2) Do you intend to pick individual stocks or stay with passive mutual funds once your IRA reaches a sizable amount?
3) Do you understand the difference between a ROTH and a regular IRA?
4) Does your company offer a retirement plan and if so are you participating in it?
5) How old are you?
6) Do you plan on retiring at age 65 or earlier?

The longer you wait the harder your savings are going to have to work.

Remember that - everything else being equal - fees and commissions act like an anchor on long term investment results.
Example:
$2,000 invested every year for 30 years earning 12% (tax free or deferred) will grow to $540,585.21.
Adjust for the average fees and commissions from the above 12% and you end up with at least a 1.5% drag on earnings which would result in the above $2,000 growing to only $399,748.10 after 30 years.

That's a difference of $140,837.11. That should be incentive enough for you or anybody to do a little homework.

Almost all no-load mutual funds will allow you to set up an automatic draft from your bank for your IRA as well as non-IRA accounts.

You can have multiple IRAs, multiple broker accounts, etc., Of course by consolidating your accounts you will somewhat simplify your life. But by having multiple accounts you also have access to more options. There are aggregate web sites that simplifies all of this.

You can open self directed IRA accounts at many no load mutual fund companies - www.vanguard.com as well as regular discount brokers.

You can open IRA accounts directly with some solid NYSE companies, like General Electric - http://www.ge.com/.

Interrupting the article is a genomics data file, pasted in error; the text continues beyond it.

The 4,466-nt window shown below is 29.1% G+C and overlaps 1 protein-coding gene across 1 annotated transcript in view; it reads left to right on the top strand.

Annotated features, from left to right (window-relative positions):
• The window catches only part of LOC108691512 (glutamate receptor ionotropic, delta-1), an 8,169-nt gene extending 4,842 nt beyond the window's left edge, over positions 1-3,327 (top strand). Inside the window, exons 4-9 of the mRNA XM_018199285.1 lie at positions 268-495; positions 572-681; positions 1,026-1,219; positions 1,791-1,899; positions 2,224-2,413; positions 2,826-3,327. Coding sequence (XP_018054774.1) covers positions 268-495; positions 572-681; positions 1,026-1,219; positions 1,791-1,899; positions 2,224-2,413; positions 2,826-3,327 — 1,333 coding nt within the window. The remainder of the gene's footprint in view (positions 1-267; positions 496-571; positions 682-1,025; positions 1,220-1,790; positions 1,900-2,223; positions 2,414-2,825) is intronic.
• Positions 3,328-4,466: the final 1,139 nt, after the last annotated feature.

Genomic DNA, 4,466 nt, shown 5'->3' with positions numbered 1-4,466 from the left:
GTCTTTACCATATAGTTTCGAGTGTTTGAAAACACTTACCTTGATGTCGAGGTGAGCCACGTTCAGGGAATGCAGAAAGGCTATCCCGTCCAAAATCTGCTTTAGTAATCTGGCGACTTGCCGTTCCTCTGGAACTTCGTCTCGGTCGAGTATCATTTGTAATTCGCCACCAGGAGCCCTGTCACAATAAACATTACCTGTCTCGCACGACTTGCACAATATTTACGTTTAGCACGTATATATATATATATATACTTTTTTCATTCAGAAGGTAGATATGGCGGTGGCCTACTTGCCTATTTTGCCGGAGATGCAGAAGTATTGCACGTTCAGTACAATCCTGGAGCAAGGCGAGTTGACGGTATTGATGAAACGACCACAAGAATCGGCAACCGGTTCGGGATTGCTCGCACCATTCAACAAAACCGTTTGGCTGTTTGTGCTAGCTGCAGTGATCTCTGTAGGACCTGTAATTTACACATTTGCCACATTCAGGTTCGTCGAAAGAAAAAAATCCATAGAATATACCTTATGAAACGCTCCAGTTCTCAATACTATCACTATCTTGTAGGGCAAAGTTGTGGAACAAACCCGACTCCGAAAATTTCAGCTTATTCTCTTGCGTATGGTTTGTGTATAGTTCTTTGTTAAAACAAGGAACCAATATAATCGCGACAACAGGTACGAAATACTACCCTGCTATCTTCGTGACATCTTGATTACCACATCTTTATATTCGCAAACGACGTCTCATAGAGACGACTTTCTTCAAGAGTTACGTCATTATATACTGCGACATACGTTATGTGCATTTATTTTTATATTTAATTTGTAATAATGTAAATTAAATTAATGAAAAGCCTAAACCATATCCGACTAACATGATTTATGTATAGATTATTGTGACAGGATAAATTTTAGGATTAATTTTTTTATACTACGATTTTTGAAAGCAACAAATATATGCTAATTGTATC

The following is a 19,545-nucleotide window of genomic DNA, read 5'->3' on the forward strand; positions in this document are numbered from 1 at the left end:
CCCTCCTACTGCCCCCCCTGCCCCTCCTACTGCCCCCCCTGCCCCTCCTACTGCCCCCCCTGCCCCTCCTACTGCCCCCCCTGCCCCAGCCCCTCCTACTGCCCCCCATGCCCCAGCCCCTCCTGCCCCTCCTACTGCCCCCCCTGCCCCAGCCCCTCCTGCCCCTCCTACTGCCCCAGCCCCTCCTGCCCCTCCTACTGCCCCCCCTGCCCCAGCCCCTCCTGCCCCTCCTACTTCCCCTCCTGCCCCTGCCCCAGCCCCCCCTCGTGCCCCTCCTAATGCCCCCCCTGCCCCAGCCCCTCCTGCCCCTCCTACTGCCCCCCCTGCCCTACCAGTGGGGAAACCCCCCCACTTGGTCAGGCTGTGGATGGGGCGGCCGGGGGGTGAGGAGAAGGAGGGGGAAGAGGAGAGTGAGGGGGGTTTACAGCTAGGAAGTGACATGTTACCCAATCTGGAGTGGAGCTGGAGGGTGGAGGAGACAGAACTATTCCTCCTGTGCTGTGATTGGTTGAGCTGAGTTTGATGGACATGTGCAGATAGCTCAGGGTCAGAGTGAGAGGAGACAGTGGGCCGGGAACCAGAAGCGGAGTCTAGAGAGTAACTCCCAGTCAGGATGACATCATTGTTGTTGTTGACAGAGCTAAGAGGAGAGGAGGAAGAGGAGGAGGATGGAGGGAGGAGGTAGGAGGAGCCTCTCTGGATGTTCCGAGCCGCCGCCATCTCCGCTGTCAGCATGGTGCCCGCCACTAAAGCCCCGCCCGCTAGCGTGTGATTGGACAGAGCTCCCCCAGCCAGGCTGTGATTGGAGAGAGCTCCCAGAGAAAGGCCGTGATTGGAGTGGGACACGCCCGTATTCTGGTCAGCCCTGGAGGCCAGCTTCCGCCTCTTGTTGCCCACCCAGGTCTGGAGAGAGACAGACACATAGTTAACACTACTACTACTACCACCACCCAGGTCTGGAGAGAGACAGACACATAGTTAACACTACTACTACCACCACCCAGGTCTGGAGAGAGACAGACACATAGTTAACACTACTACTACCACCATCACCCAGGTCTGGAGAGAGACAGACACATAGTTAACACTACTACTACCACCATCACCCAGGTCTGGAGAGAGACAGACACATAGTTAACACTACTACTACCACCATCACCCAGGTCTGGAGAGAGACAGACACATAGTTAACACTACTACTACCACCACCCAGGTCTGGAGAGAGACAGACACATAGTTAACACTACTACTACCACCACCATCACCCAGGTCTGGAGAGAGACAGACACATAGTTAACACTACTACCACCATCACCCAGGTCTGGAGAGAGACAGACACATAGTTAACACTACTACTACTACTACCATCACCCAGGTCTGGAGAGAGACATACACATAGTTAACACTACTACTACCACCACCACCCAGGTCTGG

Other companies that allow direct stock investment can be found at http://www.gefn.com/directstock/index.html . Not all companies allow you to set up IRA accounts yet, but many do.

Detractors will say: "what about diversification".
My answer: Get a copy of GE's annual report. In my opinion, GE is more "diversified" than many mutual funds. Every time I drive by Wal-Mart and see all those cars in their parking lot - I smile, because it means people are spending money, which benefits the bottom line of Wal-Mart.

Hope this helps.

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Author: puterlady Add to my Favorite Fools Ignore this person (you won't see their posts anymore) Number: 31600 of 76420
Subject: Re: Roth; too many choices! Date: 8/23/2001 9:38 PM
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First, thanks for all the good resources you've pointed me to! I'm learning as fast as I can here!

You said,
"Some questions you need to address are:"
"1) Do you consider yourself a passive or take charge person?"
Take charge! Eventually!:-)

"2) Do you intend to pick individual stocks or stay with passive mutual funds once your IRA reaches a sizable amount?"
For the IRA, for the most part I want to get it up and running now, and pretty much stick with "passive mutual funds" for this investment at least.

"3) Do you understand the difference between a ROTH and a regular IRA?"
Totally. A ROTH is definitely the right vehicle for me.

"4) Does your company offer a retirement plan and if so are you participating in it?"
Have been participating for 20 years in a nice little plan called "SURS", State Universities Retirement System. This is a 401k plan that matches my contributions. I will ALSO finally be getting into the 403b plan before the year is over, as well as starting the Roth IRA on my own. I've paid virtually nothing into Social Security, so I've GOT TO get my a** in gear here!! (Not that SS would save me from a retirement in poverty!)
The 403b lets us choose between 5 companies; Fidelity, American Century, TIAA-CREF, Aetna and MetLife. 3 have annuities which I DON'T want. The other two are Mutual Fund plans, and because the list of selected funds is only a couple dozen for each company, it shouldn't be nearly as hard to choose as the Roth is proving to be for me.

"5) How old are you?"
Old enough to know better than to have waited so long! 43.

"6) Do you plan on retiring at age 65 or earlier?"
Earlier would be better, but 65 is basically an acceptable age for me.